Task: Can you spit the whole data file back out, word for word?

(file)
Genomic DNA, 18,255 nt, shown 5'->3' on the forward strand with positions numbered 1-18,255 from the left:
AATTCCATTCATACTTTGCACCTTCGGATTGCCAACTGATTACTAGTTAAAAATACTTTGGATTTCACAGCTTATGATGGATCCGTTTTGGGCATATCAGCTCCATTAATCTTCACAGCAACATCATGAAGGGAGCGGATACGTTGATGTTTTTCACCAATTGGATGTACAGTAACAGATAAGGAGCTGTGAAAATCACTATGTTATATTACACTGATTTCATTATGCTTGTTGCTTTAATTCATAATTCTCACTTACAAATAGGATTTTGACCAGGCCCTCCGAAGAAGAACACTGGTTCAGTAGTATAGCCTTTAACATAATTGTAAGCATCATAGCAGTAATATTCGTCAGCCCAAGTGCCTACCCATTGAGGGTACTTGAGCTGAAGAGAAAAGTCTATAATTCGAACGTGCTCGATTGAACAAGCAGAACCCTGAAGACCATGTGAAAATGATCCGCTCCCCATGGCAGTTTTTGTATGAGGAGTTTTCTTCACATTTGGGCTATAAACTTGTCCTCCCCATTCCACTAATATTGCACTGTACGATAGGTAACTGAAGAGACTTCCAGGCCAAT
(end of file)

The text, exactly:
Genomic DNA, 18,255 nt, shown 5'->3' on the forward strand with positions numbered 1-18,255 from the left:
AATTCCATTCATACTTTGCACCTTCGGATTGCCAACTGATTACTAGTTAAAAATACTTTGGATTTCACAGCTTATGATGGATCCGTTTTGGGCATATCAGCTCCATTAATCTTCACAGCAACATCATGAAGGGAGCGGATACGTTGATGTTTTTCACCAATTGGATGTACAGTAACAGATAAGGAGCTGTGAAAATCACTATGTTATATTACACTGATTTCATTATGCTTGTTGCTTTAATTCATAATTCTCACTTACAAATAGGATTTTGACCAGGCCCTCCGAAGAAGAACACTGGTTCAGTAGTATAGCCTTTAACATAATTGTAAGCATCATAGCAGTAATATTCGTCAGCCCAAGTGCCTACCCATTGAGGGTACTTGAGCTGAAGAGAAAAGTCTATAATTCGAACGTGCTCGATTGAACAAGCAGAACCCTGAAGACCATGTGAAAATGATCCGCTCCCCATGGCAGTTTTTGTATGAGGAGTTTTCTTCACATTTGGGCTATAAACTTGTCCTCCCCATTCCACTAATATTGCACTGTACGATAGGTAACTGAAGAGACTTCCAGGCCAAT